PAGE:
#11  
Old 12-18-2010, 05:13 AM
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Default Re: not quite right...

I'll be trying again this morning with another batch of bread... the first loaf seems to be 'better'... or I finally am using enough flour to prevent sticking...
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  #12  
Old 12-18-2010, 07:45 AM
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Default Re: not quite right...

ugg.. dissappointment.

The boule seemed to rise nicely, it scored nicely and it sang when I took it out of the oven... it even looked nice. Alas, it wasn't meant to be.
It was in the oven 15 minutes longer than expected, and still didn't make it to 205* (didn't want to pass 200), creating a burnt taste on the crust. It also is much denser than I suspect it's supposed to be. I'd be happier if I didn't know better. Worse, I did a second loaf thinking it was going so well, and I think the same thing is going to happen since the same signs are all there. The taste isn't good either in my opinion. We were smelling something coming from the fridge and my wife assumed it was the dough since it'd been in there a week, but when I took the lid off, it just didn't seem to smell that bad. I thought it was supposed to get better with a little age? I turned up the actual baking temp just slightly (460*) thinking the oven wasn't accurate. I actually had better luck with the temps at 400*. At this point, it seems like I'll never make it into the brick oven.

Maybe I'll get really lucky as one of the authors (Jeff) of 'Artisan Bread in 5 Minutes' will be at a local bookstore tossing pizza and touting his book. Maybe I can squeak some questions in?
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  #13  
Old 12-18-2010, 09:27 AM
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Default Re: not quite right...

Hello Tman1,

I made bread for the first time yesterday using the AB-5 master recipe. It turned out ok except the dough was too dry since the crumb was a little dense. Overall, the result was delicious though. Next time I'll make the dough a little wetter. I read the book from cover to cover and some parts several times as I tried to understand the techniques and instructions for a no knead dough.

I bought a wooden peel and put a longer handle on it. The loaves slid off easily with just a little corn meal under them. Re-read the part about parchment paper. Remove it 2/3 through the baking process, then return the loaf back to the oven. I don't think I want to be handling the hot loaves to peel parchment paper off them so will continue with corn meal or semolina flour on the peel. Be sure to use enough. It doesn't need to be a thick layer but a good sprinkle should do fine. You already know what happens if you use too little.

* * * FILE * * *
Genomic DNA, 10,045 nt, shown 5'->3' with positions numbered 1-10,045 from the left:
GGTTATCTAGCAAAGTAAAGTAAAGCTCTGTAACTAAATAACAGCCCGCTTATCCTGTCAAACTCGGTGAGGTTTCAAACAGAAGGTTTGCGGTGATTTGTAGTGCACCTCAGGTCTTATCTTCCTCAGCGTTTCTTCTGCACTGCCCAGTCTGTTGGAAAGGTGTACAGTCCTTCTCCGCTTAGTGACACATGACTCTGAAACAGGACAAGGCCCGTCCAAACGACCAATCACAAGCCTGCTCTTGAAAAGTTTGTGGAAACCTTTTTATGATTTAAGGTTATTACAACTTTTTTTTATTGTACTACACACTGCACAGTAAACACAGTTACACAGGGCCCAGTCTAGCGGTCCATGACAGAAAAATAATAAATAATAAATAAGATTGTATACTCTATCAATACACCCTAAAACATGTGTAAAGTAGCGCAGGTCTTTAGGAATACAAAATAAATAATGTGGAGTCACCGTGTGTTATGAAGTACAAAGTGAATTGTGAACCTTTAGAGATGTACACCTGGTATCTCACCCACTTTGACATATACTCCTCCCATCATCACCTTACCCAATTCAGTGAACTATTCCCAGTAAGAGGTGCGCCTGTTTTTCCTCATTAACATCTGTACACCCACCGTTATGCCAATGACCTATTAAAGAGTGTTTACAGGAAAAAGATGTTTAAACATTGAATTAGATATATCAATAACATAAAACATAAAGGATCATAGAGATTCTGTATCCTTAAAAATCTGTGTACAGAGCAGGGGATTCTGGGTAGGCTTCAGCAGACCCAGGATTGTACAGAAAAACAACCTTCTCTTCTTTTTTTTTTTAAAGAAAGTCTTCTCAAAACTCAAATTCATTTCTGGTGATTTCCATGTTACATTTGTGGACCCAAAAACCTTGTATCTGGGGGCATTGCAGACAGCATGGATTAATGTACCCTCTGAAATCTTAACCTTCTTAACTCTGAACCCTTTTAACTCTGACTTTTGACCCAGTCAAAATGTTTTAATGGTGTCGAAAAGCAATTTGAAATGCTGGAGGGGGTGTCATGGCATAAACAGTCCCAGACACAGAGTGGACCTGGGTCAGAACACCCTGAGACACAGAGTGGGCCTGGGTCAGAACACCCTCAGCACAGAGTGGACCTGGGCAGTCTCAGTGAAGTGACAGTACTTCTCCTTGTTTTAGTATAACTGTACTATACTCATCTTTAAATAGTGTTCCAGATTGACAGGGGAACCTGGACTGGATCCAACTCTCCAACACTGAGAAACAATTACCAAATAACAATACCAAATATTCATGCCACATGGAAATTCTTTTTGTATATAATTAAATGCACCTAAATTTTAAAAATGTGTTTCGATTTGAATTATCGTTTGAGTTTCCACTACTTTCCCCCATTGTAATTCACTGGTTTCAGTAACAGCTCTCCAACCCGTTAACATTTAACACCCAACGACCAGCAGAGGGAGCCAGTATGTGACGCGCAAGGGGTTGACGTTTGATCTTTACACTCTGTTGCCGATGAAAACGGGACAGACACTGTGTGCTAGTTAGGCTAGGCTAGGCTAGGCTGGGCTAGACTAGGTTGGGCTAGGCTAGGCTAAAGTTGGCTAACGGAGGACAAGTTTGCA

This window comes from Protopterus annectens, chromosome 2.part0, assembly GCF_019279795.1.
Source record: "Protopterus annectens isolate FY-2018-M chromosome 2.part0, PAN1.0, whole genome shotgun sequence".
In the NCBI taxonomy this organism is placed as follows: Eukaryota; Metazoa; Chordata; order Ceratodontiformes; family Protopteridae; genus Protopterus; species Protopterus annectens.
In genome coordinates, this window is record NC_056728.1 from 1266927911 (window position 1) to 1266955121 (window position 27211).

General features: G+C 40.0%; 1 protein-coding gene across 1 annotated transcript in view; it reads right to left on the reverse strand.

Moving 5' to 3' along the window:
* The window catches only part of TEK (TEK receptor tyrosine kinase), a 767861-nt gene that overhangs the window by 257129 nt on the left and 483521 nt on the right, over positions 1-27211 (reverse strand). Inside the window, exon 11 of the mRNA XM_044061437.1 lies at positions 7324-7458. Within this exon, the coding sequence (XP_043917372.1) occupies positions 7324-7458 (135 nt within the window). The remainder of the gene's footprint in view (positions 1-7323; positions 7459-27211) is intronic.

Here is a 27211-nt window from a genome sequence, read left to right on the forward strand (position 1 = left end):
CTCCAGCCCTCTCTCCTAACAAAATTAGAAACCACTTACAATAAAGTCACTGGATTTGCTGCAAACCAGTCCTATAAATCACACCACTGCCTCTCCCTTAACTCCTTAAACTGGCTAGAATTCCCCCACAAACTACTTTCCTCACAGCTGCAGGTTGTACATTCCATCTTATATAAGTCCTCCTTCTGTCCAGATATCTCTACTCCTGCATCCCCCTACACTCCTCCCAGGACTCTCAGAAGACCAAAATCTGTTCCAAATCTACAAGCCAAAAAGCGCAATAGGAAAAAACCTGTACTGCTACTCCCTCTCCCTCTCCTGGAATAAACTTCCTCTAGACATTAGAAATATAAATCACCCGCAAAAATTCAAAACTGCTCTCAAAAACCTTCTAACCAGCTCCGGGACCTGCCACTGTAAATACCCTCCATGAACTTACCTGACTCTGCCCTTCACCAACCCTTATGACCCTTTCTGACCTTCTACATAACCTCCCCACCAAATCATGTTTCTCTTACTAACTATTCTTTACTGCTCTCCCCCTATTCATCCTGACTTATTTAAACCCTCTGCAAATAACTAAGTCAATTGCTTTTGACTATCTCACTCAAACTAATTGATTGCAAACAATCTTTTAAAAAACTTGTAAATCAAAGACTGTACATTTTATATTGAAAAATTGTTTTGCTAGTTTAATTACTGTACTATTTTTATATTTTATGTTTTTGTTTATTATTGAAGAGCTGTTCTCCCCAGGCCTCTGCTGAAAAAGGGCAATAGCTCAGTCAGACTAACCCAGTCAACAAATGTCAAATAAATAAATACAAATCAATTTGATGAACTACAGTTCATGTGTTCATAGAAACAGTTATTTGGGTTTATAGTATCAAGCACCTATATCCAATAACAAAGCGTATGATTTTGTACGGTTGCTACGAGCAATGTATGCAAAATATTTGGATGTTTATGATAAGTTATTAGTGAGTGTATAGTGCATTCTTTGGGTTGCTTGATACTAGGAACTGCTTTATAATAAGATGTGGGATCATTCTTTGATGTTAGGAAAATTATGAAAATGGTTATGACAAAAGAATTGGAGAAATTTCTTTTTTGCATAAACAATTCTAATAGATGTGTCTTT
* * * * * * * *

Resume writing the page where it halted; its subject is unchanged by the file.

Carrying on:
In general, if you make good pizza dough and it makes good pizza crust then you might consider that as a baseline for the AB-5 dough. Granted there are varying hydration levels for pizza dough, but it is all bread dough in reality, and should handle in a similar manner. If you have a gram scale then weigh the ingredients for your next recipe. It should provide another baseline for the results the authors intended and reduce the chance for error.

Best of luck,

Bob
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  #14  
Old 12-18-2010, 12:49 PM
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Default Re: not quite right...

Hi Tman1,

A couple of questions. Are you making sour dough, with your old starter? I've only made three loaves of bread in my life and only in the last couple of weeks, but they have been wonderful. I purchased the book,"Tartine Bread", and it states that you should feed your starter, before making your next loaf, and use the young sweet starter as your leven. After mixing your dough, give it an 8 to 12 hour, fermentation rest at room temp of slightly above, folding it once every 30minutes for the first two hours. They also recommend cooking in a stream saturated oven. Last night I added chopped Black Olive, Italian Herbs, Lemon zest and Rosemary Olive oil to my Whole Wheat Sour Dough mix. I'll let you know how it turns out. By the way if you bake with you home oven, try using a cast iron dutch oven(preheated for 20 minute at 500f or 260c, place the bread in the lid and the pot upside down and cook the first twenty minutes(230c) before removing it. This will create steam, cook for an addition 20 minutes uncovered.

Laurentius
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  #15  
Old 12-18-2010, 02:09 PM
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Default Re: not quite right...

Bob, My first loaves were good too. I seem to have lost the touch!

I did find out that my wife may be unknowingly sabotaging the bread. Bleached Flour!!! I also will try less water and measuring by weight, probably not all at the same time though. I think the first step will be to have better flour. My wife is now referring to me as a serious baker, so I guess I need to get serious flour.

I was able to talk with Jeff (author of ABIF) directly today when I went to the bookstore. Very nice, and very helpful. He encouraged me to try a few things then contact him through his website and we would work it out. I may have to have him over for pizza as he was touting a new book he's coming out with next year for pizza and such.. and I have a brick oven!! Even better, he can bring the dough!
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Old 12-18-2010, 02:23 PM